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BRITTEN: Violin Concerto / Canadian Carnival / Mont Juic


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Benjamin Britten (1913-1976): Canadian Carnival Violin Concerto


Britten / Lennox Berkeley (1903-1989): Mont Juic


Benjamin Britten's post-war pre-eminence as an operacomposer has tended somewhat to overshadow theconsiderable achievements of his earlier years. Thethree works included on this recording all date from thelate 1930s at a time when Britten, then in his midtwenties,was fluently and prolifically writing works inevery medium. Two lighter and still relatively littleknownorchestral works here frame the Violin Concerto,one of the most substantial and serious of thecomposer's instrumental scores.

In April 1939, keen to distance himself from somepersonal issues at home and in any case happy to beleaving what he felt to be the uncongenial artisticclimate in England, Britten, in the company of PeterPears, set sail across the Atlantic in search of freshopportunities in America. Before reaching their ultimatedestination, the two men spent a few weeks in Canadawhere Britten attended a performance of his FrankBridge Variations given by the Canadian BroadcastingCorporation. It was during this stay that Brittenconceived the idea for an orchestral work based onFrench-Canadian folk-tunes. Originally planned as asuite, it instead became a single-movement workentitled Canadian Carnival (or Kermesse Canadienne),which was completed in December 1939. The firstperformance was given back in Britain as part of a radiobroadcast on the BBC Home Service in June 1940 withClarence Raybould conducting the BBC SymphonyOrchestra. As with the American Overture composedsome two years later, it seems that Britten was intent onassimilating the recognisably American, 'open-prairie'sound associated above all with the music of AaronCopland. Indeed, Britten was in regular contact withCopland at this time and the American composer'sinfluence is apparent from the opening bars ofCanadian Carnival. Over a quiet roll on suspendedcymbals, a lone off-stage trumpet intones a nostalgicfanfare-like theme, which is then taken up by variouswind and brass soloists as if sounding across vastmountain distances. After a climax is reached, theviolins break in with a lively 'alla danza' ideasuggestive of a hoe-down. An expressive rising third onthe trumpets, echoed by horns and bassoons forms thebasis of a graceful new theme, marked Andanteamoroso, featuring paired woodwind and brassinstruments over a slow waltz-like accompaniment onthe harp. After reaching a climax, a mysterioustransitional episode featuring divisi muted violins overquiet chords in the brass and harp leads to a somewhatquirky treatment of the well-known folk-song'Alouette', beginning quietly on the woodwind butgradually increasing in volume and excitement to ariotous climax. A maestoso return of the openingtrumpet melody on the full orchestra leads to anabbreviated review of the opening material until the offstagetrumpet and cymbals sound once again, windingthe music down to a peaceful close.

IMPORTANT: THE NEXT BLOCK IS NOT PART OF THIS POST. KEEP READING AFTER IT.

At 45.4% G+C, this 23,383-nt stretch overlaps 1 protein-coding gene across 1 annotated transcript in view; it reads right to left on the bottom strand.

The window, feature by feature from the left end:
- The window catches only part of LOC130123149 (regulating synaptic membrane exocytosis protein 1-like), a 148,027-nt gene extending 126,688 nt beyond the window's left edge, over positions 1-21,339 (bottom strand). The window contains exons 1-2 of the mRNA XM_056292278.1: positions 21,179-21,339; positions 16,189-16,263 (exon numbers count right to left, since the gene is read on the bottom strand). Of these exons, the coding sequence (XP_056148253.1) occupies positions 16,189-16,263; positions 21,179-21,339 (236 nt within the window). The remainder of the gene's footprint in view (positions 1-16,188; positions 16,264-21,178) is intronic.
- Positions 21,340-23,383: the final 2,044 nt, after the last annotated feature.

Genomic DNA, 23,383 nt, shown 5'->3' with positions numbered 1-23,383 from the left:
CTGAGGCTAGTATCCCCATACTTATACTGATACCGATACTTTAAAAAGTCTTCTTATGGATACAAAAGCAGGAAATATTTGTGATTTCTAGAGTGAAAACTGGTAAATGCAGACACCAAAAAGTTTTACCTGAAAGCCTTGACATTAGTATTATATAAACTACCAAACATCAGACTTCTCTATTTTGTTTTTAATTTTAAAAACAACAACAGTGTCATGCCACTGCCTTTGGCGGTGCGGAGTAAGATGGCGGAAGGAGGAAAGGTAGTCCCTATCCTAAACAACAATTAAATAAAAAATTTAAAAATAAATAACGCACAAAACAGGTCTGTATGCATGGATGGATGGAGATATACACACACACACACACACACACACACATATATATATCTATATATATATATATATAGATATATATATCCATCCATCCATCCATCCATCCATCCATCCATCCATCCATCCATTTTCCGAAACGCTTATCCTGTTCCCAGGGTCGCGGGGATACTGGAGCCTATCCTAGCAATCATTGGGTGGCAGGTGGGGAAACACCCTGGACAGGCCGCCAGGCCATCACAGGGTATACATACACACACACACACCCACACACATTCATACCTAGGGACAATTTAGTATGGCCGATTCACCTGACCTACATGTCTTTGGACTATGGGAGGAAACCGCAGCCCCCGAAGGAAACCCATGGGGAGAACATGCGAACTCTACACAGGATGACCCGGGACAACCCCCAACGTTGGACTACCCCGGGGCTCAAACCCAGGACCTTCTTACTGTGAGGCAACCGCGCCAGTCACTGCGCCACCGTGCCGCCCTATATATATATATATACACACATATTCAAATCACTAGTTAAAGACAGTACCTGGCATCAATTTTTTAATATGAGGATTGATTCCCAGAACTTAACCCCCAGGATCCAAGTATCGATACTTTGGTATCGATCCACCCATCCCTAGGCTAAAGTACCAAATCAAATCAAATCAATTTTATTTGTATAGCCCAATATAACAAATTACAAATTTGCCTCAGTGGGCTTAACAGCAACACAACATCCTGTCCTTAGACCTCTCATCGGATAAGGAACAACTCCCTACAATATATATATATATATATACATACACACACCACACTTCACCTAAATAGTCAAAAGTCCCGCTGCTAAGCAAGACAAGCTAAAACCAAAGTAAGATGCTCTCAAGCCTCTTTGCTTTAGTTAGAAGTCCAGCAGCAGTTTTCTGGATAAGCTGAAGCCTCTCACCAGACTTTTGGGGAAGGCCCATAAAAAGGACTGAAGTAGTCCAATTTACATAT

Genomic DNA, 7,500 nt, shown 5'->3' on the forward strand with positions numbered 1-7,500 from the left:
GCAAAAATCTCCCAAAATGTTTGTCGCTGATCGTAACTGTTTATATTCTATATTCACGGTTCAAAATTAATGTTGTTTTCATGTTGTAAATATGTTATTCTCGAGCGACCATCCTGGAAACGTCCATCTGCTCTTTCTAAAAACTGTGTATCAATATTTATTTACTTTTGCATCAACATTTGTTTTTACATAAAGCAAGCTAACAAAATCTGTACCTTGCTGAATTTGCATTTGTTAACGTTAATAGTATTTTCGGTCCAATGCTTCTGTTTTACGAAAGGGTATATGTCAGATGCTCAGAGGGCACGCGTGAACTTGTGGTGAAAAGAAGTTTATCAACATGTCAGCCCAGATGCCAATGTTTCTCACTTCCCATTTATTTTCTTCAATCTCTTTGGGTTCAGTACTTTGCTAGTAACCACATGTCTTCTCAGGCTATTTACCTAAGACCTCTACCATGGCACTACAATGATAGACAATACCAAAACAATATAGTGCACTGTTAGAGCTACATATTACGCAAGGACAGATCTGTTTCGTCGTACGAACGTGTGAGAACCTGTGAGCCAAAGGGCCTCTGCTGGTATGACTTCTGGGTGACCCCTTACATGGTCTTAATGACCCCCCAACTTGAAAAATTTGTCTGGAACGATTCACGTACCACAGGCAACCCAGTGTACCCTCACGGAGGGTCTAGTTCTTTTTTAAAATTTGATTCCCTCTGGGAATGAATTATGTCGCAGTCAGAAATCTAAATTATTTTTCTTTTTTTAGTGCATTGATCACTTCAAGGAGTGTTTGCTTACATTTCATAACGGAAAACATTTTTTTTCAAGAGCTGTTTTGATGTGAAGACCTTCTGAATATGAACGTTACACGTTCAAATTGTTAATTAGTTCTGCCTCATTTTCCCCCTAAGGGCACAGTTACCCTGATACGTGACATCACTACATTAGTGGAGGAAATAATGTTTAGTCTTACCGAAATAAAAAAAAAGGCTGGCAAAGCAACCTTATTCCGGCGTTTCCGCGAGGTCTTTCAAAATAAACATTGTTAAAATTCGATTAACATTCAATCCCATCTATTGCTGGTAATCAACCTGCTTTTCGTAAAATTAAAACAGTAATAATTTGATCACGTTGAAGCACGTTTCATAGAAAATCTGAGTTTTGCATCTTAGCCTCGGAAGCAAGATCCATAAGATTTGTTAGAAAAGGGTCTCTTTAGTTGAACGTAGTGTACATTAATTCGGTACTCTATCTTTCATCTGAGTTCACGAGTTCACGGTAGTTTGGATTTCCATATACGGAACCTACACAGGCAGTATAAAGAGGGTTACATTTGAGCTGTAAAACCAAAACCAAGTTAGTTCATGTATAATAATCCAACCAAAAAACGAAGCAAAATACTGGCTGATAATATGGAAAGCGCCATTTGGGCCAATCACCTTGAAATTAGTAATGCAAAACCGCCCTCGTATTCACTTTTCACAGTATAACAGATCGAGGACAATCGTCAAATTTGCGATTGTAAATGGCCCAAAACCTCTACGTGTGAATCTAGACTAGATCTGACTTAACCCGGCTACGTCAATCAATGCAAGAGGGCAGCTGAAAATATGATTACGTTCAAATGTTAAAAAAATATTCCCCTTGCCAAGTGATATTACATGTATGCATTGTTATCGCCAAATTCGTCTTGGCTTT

For all its ebullience and brilliance of orchestralcolour, Canadian Carnival is essentially a jeu d'espritthat does not find Britten working at full compositionalpressure. The same, however, could certainly not besaid of the Violin Concerto, one of the composer'sfinest works and one that fully stands comparison withthe violin concertos of Berg, Bartok, Prokofiev andShostakovich. Inexplicably, the work remainedrelatively little-known during Britten's lifetime and it isonly in recent years that its full value and significancehave come to be recognised. In April 1936, Britten hadattended the International Society for ContemporaryMusic Festival in Barcelona where he had accompaniedthe violinist Antonio Brosa in the first performance ofthe Suite Op. 6. The festival programme also includedthe posthumous world premi?¿re of Berg's ViolinConcerto, which made a deep impression on Britten. Itis tempting to infer that Britten might have beeninspired to compose his own concerto after hearing theBerg performance, but apart from sharing apredominately sombre, elegiac atmosphere, the twoworks have little in common. A more urgent source ofinspiration for Britten was the rising tide of Fascism inSpain and the worsening political climate which wouldultimately throw the country into civil war. In thisrespect, the Violin Concerto follows in the line of anumber of other Britten works from this period,including Our Hunting Fathers, the Ballad of Heroesand the Sinfonia da Requiem, in which he gave artisticexpression to his growing awareness and anxiety atdeveloping world events. Britten began composition ofthe concerto in November 1938 and completed it inSeptember of the following year. The first performancewas given on 28th March 1940 at Carnegie Hall in NewYork with Brosa as soloist and John Barbirolliconducting the New York Philharmonic. Britten madesome minor revisions, mainly with regard to the solopart, in 1950 and 1954.